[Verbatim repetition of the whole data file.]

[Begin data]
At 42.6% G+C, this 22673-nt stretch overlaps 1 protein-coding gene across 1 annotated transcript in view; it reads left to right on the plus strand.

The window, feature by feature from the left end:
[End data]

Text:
At 42.6% G+C, this 22673-nt stretch overlaps 1 protein-coding gene across 1 annotated transcript in view; it reads left to right on the plus strand.

The window, feature by feature from the left end: